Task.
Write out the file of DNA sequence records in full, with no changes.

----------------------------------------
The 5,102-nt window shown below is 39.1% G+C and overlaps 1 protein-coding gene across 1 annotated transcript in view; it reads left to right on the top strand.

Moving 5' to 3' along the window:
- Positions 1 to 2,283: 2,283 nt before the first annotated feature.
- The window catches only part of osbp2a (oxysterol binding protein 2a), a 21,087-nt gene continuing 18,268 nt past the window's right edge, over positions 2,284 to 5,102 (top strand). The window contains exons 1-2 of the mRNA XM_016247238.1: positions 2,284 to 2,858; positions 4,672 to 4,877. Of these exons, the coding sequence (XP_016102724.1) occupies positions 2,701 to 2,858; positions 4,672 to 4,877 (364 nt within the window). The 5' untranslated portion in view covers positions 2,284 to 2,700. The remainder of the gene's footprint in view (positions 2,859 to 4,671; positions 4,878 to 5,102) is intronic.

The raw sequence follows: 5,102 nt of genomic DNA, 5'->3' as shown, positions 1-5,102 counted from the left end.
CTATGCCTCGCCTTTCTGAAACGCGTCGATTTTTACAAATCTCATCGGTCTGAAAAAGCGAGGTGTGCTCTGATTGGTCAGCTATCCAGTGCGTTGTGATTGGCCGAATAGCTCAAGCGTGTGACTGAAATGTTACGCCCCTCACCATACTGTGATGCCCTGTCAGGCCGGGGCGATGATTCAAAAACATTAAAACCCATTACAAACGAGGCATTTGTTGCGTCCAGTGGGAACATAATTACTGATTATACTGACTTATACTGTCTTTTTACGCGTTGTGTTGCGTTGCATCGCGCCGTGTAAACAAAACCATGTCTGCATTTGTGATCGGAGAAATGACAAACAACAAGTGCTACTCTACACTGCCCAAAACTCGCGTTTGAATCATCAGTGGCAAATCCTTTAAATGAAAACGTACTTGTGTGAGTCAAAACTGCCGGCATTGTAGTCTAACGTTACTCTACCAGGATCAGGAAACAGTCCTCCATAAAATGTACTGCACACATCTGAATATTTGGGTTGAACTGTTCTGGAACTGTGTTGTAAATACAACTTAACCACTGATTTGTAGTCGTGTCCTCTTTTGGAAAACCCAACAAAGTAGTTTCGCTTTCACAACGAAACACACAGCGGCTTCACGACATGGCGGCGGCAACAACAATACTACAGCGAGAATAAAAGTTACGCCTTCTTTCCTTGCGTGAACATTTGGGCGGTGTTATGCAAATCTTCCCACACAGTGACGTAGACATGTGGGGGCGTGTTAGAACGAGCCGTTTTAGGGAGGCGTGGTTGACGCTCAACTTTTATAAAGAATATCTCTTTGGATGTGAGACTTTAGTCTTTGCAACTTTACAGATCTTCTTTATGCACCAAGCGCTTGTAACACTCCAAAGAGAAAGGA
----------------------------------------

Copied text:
The 5,102-nt window shown below is 39.1% G+C and overlaps 1 protein-coding gene across 1 annotated transcript in view; it reads left to right on the top strand.

Moving 5' to 3' along the window:
- Positions 1 to 2,283: 2,283 nt before the first annotated feature.
- The window catches only part of osbp2a (oxysterol binding protein 2a), a 21,087-nt gene continuing 18,268 nt past the window's right edge, over positions 2,284 to 5,102 (top strand). The window contains exons 1-2 of the mRNA XM_016247238.1: positions 2,284 to 2,858; positions 4,672 to 4,877. Of these exons, the coding sequence (XP_016102724.1) occupies positions 2,701 to 2,858; positions 4,672 to 4,877 (364 nt within the window). The 5' untranslated portion in view covers positions 2,284 to 2,700. The remainder of the gene's footprint in view (positions 2,859 to 4,671; positions 4,878 to 5,102) is intronic.

The raw sequence follows: 5,102 nt of genomic DNA, 5'->3' as shown, positions 1-5,102 counted from the left end.
CTATGCCTCGCCTTTCTGAAACGCGTCGATTTTTACAAATCTCATCGGTCTGAAAAAGCGAGGTGTGCTCTGATTGGTCAGCTATCCAGTGCGTTGTGATTGGCCGAATAGCTCAAGCGTGTGACTGAAATGTTACGCCCCTCACCATACTGTGATGCCCTGTCAGGCCGGGGCGATGATTCAAAAACATTAAAACCCATTACAAACGAGGCATTTGTTGCGTCCAGTGGGAACATAATTACTGATTATACTGACTTATACTGTCTTTTTACGCGTTGTGTTGCGTTGCATCGCGCCGTGTAAACAAAACCATGTCTGCATTTGTGATCGGAGAAATGACAAACAACAAGTGCTACTCTACACTGCCCAAAACTCGCGTTTGAATCATCAGTGGCAAATCCTTTAAATGAAAACGTACTTGTGTGAGTCAAAACTGCCGGCATTGTAGTCTAACGTTACTCTACCAGGATCAGGAAACAGTCCTCCATAAAATGTACTGCACACATCTGAATATTTGGGTTGAACTGTTCTGGAACTGTGTTGTAAATACAACTTAACCACTGATTTGTAGTCGTGTCCTCTTTTGGAAAACCCAACAAAGTAGTTTCGCTTTCACAACGAAACACACAGCGGCTTCACGACATGGCGGCGGCAACAACAATACTACAGCGAGAATAAAAGTTACGCCTTCTTTCCTTGCGTGAACATTTGGGCGGTGTTATGCAAATCTTCCCACACAGTGACGTAGACATGTGGGGGCGTGTTAGAACGAGCCGTTTTAGGGAGGCGTGGTTGACGCTCAACTTTTATAAAGAATATCTCTTTGGATGTGAGACTTTAGTCTTTGCAACTTTACAGATCTTCTTTATGCACCAAGCGCTTGTAACACTCCAAAGAGAAAGGA